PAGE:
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CEDA Panel: Covering new ground at DAC 2016

Thursday, June 9th, 2016


When SRC’s Bill Joyner took the podium this past Sunday evening at the 53rd DAC in Austin
, he did something that’s never been done before: Present a panel about careers that wasn’t part of a Workshop for Women in EDA.

Up until 7 o’clock on June 5, 2016, a conversation about career perspectives was such a non-technical topic, it could only be found in Marie Pistilli’s beloved workshop, a venue where work/life balance, Academia vs. Industry, and how to promote your brand within the organization were thoroughly discussed every year for 15 years at DAC.

Now IEEE’s Council on EDA, CEDA, has made the bold decision to pick up where Marie’s workshop left off, sponsoring this week’s event and broadening the audience and the appeal.

Joyner had four people on his panel, a generous two hours to hash out various universal questions, and enough of a sense of humor to offer to wear the necktie he’d brought with him to add gravitas, or not to wear the tie to appear hipster and cool. He quickly decided to go without the tie, and the ensuing conversation went something like this.


Who cares: Cold Fusion vs. 7nm Silicon

Wednesday, July 15th, 2015


Here’s the thing: Yeah, yeah it’s cool that IBM – which apparently invented or first implemented everything [see Below] – has announced 7-nanometer transistors that actually work. Yeah, that’s pretty teeny tiny and everybody’s thrilled. Of course.

Everybody at IBM, GlobalFoundaries, and Samsung (the triumvirate formerly known as Common Platform). Luminaries at Stanford, SUNY, and the Albany NanoTech Complex. Even the Good Governor of the Great Empire State himself.


ARM: We are the champions of the world

Thursday, November 1st, 2012


You didn’t have to crank up Queen to hear the refrain in the background when ARM CEO Warren East stepped on stage in Silicon Valley this morning to deliver his keynote at the 2012 edition of ARM TechCon. No matter how you slice the pie, ARM is the champion of the world. They know it, they know that you and I know it, and we know that they know that we know it.

Yet despite all that knowing, the guys from ARM seem like a pretty likable bunch. A month ago, I heard ARM CTO Mike Muller give the keynote at the Sophia Antipolis Microelectronics Forum, where he left the same impression with his audience on the Cote d’Azure that Warren East left with his audience this morning in the heart of Silicon Valley: ARM puts cooperation above competition, partnering above posturing, and the well-being of the world above the well-being of the bottom line of ARM or the pocketbook any of its employees.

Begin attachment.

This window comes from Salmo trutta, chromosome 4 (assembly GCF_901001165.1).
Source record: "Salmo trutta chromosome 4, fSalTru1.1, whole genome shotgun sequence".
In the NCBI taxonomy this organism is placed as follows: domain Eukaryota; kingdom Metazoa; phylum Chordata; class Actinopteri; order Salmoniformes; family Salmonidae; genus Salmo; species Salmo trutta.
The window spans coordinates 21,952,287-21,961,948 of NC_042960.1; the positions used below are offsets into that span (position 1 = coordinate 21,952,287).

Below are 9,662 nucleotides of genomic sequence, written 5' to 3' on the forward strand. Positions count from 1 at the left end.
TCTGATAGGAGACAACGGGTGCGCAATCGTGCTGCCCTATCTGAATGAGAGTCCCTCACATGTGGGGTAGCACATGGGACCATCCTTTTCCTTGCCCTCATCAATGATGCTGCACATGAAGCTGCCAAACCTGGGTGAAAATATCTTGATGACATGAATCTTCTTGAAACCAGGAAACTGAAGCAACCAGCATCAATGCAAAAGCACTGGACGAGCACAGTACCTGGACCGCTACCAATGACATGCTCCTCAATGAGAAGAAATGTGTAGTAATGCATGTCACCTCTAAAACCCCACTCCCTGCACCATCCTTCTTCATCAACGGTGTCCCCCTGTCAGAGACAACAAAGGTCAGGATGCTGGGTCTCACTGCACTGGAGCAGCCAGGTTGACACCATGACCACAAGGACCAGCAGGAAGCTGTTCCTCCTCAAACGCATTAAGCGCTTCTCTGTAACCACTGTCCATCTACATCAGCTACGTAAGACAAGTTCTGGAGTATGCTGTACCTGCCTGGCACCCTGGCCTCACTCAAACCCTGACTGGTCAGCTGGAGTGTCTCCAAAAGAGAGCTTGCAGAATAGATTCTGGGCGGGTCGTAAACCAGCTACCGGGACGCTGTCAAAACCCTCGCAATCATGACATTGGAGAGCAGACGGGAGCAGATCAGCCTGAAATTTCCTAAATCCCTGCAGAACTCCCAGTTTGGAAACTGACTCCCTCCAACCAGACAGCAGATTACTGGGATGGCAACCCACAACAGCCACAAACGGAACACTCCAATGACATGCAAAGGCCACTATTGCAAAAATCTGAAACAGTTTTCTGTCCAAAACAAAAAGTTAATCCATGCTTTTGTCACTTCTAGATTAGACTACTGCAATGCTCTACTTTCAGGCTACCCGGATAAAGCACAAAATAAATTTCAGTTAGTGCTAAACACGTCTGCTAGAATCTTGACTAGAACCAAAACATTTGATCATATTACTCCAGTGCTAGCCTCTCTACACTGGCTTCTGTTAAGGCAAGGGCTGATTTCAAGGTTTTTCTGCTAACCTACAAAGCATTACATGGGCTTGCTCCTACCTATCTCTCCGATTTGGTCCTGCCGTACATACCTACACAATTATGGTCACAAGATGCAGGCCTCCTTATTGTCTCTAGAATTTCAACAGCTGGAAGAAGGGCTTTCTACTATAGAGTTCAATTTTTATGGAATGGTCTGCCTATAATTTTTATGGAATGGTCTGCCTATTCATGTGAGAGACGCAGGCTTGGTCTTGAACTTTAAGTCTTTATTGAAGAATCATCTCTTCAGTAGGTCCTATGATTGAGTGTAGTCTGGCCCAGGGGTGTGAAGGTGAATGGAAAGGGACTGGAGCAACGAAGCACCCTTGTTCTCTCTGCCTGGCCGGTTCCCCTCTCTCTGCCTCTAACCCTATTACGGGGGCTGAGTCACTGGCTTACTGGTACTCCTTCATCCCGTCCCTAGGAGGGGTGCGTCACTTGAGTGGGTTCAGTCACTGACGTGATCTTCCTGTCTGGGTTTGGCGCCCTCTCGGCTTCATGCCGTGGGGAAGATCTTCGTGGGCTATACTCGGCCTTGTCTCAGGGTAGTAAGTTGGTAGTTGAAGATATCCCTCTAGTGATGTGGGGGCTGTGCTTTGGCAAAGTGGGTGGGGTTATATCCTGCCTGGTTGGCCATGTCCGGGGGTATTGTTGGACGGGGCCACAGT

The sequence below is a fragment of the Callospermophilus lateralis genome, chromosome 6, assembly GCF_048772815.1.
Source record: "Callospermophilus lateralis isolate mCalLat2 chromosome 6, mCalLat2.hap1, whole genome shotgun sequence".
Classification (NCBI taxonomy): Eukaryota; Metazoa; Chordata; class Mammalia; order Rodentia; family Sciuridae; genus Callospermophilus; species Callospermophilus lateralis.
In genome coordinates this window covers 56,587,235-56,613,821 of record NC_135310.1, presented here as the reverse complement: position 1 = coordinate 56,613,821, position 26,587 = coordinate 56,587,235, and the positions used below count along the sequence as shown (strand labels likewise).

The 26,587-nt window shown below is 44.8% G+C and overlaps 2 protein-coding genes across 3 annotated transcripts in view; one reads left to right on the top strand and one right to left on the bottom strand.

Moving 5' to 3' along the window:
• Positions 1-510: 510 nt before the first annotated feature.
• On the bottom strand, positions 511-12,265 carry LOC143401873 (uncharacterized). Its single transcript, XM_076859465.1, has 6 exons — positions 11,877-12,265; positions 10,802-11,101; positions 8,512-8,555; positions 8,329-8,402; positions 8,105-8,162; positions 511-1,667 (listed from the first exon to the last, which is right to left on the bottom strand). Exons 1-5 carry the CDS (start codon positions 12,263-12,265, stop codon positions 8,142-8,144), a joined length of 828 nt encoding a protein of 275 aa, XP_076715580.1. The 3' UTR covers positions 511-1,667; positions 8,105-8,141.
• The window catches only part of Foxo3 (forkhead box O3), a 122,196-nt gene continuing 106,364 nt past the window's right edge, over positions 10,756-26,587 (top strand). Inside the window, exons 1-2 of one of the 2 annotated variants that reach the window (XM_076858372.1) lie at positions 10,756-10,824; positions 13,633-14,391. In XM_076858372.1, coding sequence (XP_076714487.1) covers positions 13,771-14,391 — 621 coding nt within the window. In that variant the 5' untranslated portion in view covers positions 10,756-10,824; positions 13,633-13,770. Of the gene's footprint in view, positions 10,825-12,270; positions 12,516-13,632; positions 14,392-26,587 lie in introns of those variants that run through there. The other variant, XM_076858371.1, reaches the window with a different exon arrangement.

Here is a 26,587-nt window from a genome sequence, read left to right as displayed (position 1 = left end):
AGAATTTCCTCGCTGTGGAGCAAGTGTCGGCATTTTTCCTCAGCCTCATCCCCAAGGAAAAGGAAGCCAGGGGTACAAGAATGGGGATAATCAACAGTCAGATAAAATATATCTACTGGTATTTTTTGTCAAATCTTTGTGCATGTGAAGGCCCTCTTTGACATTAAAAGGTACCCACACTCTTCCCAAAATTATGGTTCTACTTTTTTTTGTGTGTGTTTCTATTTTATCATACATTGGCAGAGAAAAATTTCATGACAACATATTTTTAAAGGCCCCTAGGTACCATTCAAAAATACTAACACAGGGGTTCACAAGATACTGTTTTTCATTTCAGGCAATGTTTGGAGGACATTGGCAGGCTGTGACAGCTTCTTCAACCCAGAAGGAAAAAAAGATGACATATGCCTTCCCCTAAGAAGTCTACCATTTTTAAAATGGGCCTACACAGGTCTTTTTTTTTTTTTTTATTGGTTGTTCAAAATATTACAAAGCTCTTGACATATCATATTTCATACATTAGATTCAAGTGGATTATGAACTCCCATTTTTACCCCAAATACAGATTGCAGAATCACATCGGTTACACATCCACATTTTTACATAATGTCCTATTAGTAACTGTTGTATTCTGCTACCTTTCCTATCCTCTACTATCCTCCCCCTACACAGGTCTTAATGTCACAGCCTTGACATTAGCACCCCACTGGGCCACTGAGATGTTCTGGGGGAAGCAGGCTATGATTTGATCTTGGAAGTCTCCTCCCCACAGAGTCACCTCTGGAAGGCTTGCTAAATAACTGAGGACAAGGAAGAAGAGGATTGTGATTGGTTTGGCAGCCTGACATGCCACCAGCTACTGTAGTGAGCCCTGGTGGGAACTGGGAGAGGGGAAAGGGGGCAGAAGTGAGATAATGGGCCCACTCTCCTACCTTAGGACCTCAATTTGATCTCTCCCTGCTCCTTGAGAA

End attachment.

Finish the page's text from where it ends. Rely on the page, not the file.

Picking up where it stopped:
ARM may be the champion of the world, but it’s for a reason. They’re very good at what they do, they’ve had the luck and foresight to be in the right place at the right time over the last 2 decades, and they are as concerned as the rest of us about the plethora [read “billions”] of digital devices descending on the world which threaten to drive us all to the brink of destruction by way of global warming, polluted environs, or both.

Okay, that’s my qualitative take on this morning’s keynote. Following is a more quantitative version.


Chris Rowen: Tensilica’s rational trajectory

Tuesday, September 18th, 2012


Chris Rowen is Founder and CTO of Tensilica, an IP company based in Silicon Valley. We spoke last week by phone to discuss how an IP company decides what and when to introduce new products.

I first asked to Chris for a brief history of the RISC [Reduced Instruction Set Computing] architecture he is closely associated with, and how that history segued into the founding of Tensilica.


From RISC to Tensilica …

Q: Can you give me a quick overview of the origins of RISC architecture?

Chris Rowen: RISC is a set of ideas that grew up in academia and IBM in response to increased architectures in both the mainframe and microprocessor worlds.

People saw machines with really high hardware costs being built for assembly [language applications]. However, as compiler technology got better, people said: If I want a compiler to run well, I don’t need fancy instructions. I only need a common set of instructions that run really fast. All other complex operations could be composed by the compiler out of these fast, simple operations.

RISC grew out of these compiler technology advances, and a recognition in the VLSI era that there was an opportunity to rethink the process of how the architecture could be put together. (more…)

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